This Review of Venice, Italy, offers a comprehensive assessment of the city-region’s economy and the extent to which its land use, labour market and environmental policies embrace a metropolitan vision. A new understanding of the provinces of Padua, Treviso and Venice as an interconnected city-region of 2.6 million people guides this study. Venice ranks as among the most dynamic and productive city-regions in the OECD, with high employment levels and growth rates. Though it has thrived on a model of small firms and industrial clusters, it is undergoing a deep economic transformation. Venice confronts growing environmental challenges as a result of rising traffic congestion and costly infrastructure pressures, exacerbated by sprawl. Demographics are also changing, due to ageing inhabitants, immigrant settlement and the rapid depopulation of the historic city of Venice.
This report offers a comparative analysis of these issues, utilising the OECD’s metropolitan database to benchmark productivity and growth. It draws on regional economics, urban planning, transportation studies and hydrology to throw light on the changes within the city-region. In light of planned inter-city rail extensions, the Review calls for programmes to increase economic synergies between Venice and its neighbours. It evaluates key tools for promoting economic growth and metropolitan governance and proposes enhanced co-ordination of land use policies, additional business development services for small and medium-sized businesses, and the enlargement of university-linked innovation. Given frequent flooding, the report appraises the quality of metropolitan water governance and Venice’s potential to become a powerful reference for climate change adaptation.
This Review of Venice, Italy, offers a comprehensive assessment of the city-region’s economy and the extent to which its land use, labour market and environmental policies embrace a metropolitan vision.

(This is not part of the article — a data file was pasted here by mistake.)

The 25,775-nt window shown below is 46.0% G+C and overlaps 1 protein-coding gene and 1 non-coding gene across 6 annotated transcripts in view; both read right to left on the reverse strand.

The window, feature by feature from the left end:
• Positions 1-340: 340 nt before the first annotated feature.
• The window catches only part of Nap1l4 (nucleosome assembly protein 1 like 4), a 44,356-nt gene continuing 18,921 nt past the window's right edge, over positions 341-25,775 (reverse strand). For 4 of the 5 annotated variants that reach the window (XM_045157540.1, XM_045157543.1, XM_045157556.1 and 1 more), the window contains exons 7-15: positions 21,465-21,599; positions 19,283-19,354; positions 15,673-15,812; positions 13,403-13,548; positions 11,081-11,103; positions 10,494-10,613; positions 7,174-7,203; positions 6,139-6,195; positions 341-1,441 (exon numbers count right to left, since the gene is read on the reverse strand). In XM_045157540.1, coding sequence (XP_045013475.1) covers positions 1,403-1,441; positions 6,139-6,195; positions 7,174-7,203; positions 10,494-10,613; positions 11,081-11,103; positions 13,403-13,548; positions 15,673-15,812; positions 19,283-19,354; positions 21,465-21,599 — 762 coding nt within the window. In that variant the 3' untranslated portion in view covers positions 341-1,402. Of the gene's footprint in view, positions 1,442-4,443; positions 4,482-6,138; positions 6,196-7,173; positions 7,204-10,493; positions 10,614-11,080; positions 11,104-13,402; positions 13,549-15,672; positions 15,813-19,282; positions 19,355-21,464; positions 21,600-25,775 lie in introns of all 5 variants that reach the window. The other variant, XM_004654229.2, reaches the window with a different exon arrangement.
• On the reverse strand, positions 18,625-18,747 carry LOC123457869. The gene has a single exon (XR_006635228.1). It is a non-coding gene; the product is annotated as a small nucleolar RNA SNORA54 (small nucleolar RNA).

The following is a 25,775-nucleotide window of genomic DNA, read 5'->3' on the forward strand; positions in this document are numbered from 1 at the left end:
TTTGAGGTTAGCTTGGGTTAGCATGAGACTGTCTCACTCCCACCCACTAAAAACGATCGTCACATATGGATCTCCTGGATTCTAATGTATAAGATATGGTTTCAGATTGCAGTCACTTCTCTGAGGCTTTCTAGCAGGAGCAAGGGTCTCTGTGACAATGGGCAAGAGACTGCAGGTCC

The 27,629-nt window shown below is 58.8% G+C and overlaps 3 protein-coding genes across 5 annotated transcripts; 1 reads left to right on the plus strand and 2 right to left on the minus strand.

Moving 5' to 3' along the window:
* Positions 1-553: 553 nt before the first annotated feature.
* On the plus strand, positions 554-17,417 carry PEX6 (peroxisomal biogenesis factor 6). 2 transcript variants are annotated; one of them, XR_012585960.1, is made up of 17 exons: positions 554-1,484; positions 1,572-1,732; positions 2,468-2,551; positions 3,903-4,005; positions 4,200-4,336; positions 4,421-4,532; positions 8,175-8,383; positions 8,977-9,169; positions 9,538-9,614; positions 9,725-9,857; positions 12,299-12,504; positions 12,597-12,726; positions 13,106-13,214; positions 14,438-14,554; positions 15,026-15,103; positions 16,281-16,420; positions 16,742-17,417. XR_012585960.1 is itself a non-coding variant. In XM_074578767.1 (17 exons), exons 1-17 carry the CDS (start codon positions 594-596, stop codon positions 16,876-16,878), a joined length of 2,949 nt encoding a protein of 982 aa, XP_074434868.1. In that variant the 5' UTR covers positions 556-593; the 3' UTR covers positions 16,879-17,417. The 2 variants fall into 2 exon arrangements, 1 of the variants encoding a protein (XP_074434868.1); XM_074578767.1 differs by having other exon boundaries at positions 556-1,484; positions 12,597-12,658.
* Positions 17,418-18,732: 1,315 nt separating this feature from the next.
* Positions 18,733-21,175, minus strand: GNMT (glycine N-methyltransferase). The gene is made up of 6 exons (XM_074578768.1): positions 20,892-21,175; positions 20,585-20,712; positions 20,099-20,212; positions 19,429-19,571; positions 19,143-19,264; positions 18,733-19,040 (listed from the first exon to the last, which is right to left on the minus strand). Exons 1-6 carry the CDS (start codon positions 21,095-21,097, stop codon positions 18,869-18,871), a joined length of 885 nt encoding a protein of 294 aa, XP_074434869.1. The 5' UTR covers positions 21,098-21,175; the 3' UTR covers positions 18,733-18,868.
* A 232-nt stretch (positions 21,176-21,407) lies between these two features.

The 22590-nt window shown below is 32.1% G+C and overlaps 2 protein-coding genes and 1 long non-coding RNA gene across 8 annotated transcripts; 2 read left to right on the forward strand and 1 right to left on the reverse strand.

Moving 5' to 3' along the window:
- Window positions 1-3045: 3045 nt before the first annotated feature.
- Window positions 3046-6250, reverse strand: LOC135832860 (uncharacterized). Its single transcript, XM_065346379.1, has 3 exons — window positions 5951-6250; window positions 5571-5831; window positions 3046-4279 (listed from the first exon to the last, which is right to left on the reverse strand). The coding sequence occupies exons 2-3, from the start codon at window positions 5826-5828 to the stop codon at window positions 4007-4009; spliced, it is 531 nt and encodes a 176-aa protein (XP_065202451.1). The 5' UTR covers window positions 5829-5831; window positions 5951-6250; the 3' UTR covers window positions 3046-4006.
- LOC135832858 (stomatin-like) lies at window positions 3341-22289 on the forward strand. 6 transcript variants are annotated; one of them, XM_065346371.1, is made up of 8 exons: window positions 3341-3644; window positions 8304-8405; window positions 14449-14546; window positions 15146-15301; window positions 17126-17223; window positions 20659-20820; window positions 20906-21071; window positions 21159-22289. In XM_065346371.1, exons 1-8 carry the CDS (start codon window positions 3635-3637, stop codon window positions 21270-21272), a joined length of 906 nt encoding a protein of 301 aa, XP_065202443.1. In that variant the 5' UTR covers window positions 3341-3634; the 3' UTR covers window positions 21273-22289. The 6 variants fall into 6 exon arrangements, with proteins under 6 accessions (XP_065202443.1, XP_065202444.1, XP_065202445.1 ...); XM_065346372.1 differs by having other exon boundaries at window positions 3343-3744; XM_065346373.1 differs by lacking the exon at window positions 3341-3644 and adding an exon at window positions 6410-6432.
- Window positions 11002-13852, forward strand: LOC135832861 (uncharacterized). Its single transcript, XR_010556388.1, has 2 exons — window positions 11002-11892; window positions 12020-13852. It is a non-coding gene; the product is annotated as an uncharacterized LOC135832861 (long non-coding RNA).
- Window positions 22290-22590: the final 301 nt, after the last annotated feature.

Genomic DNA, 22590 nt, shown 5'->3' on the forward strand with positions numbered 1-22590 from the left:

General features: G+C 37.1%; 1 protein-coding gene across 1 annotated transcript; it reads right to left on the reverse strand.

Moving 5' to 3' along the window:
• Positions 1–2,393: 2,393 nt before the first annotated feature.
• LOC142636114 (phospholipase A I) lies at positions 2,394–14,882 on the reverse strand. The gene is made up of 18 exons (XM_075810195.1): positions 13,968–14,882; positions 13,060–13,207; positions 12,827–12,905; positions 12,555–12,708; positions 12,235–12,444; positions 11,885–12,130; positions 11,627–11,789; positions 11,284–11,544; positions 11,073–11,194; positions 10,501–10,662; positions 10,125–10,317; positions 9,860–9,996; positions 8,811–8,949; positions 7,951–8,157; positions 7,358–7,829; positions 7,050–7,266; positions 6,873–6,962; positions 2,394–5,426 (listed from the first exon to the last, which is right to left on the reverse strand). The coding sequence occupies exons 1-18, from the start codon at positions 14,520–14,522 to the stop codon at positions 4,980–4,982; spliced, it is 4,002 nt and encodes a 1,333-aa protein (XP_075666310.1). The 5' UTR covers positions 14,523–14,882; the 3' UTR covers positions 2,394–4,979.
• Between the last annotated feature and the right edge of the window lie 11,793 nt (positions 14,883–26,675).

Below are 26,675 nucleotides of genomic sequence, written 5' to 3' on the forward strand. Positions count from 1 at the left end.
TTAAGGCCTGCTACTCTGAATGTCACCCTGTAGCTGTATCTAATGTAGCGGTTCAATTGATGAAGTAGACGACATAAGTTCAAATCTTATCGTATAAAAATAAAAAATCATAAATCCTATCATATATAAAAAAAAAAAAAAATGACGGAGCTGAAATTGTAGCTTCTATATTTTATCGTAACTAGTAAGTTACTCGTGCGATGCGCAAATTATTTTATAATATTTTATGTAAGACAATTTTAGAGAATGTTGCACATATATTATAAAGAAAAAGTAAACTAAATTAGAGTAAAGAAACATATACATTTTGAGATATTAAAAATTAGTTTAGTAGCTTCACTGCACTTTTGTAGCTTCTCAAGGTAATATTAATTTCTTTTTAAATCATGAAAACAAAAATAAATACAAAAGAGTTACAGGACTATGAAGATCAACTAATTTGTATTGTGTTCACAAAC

Italy should enforce tougher restrictions on building in areas that risk earthquakes or forest fires and impose tougher sanctions on violations in the face of a growing threat of natural disasters due to climate change, according to a new OECD report.
This review presents a general picture of the overall regulatory reform frameworks in Italy, examining quality regulation, competition policy and professional services.
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The following executive summary describes successful practices of regulatory management and competitiveness enhancement in the state of Piemonte, Italy.
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The following case study describes successful practices of regulatory management and competitiveness enhancement in the state of Piemonte, Italy.
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A study of water (irrigation) pricing in France, Greece, Italy, Portugal, Spain and Mexico, a background report to the book Sustainable Management of Water Resources in Agriculture (OECD, 2010).
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This note is taken from Chapter 3 of Economic Policy Reforms: Going for Growth 2010.
This 2009 IEA review of Italy's energy policies and programmes finds that the Italian government has made substantial progress in a number of sectors since the last IEA in-depth energy policy review in 2003. The success of the green certificate and white certificate schemes and continued reform of the electricity and natural gas supply markets are just a few examples and build on the recommendations contained in the previous review. Nonetheless, many challenges remain.
Italy recognises the need to diversify its energy supply portfolio to reduce its heavy dependence on fossil fuels and electricity imports, and to decrease its growing greenhouse gas emissions. In 2008, the government announced its intention to recommence the country's nuclear power program and start building a new nuclear power plant by 2013. To do so, Italy must first develop an efficient process for identifying critical energy infrastructure, including nuclear power, and subjecting it to an effective, streamlined siting and permitting process.
Italy will face another major challenge in complying with Europe’s new climate and energy package, particularly in relation to renewable energy and emissions targets. The government must step up efforts to comply with its new responsibilities, specifically by developing and putting in place a comprehensive climate change strategy for the years until 2020.
In mid-2009, the legislature enacted a wide-ranging new law that will facilitate the emergence of a robust long-term energy policy. The government must respond to this opportunity and elaborate, with industry, a long-term strategy for the development of the energy sector.
This review analyses the energy challenges facing Italy and provides sectoral critiques and recommendations for further policy improvements. It is intended to help guide Italy towards a more sustainable energy future.
This country note, extracted from the STI Scoreboard 2009, explores recent developments in matters relating to innovation, science, technology and globalisation in Italy.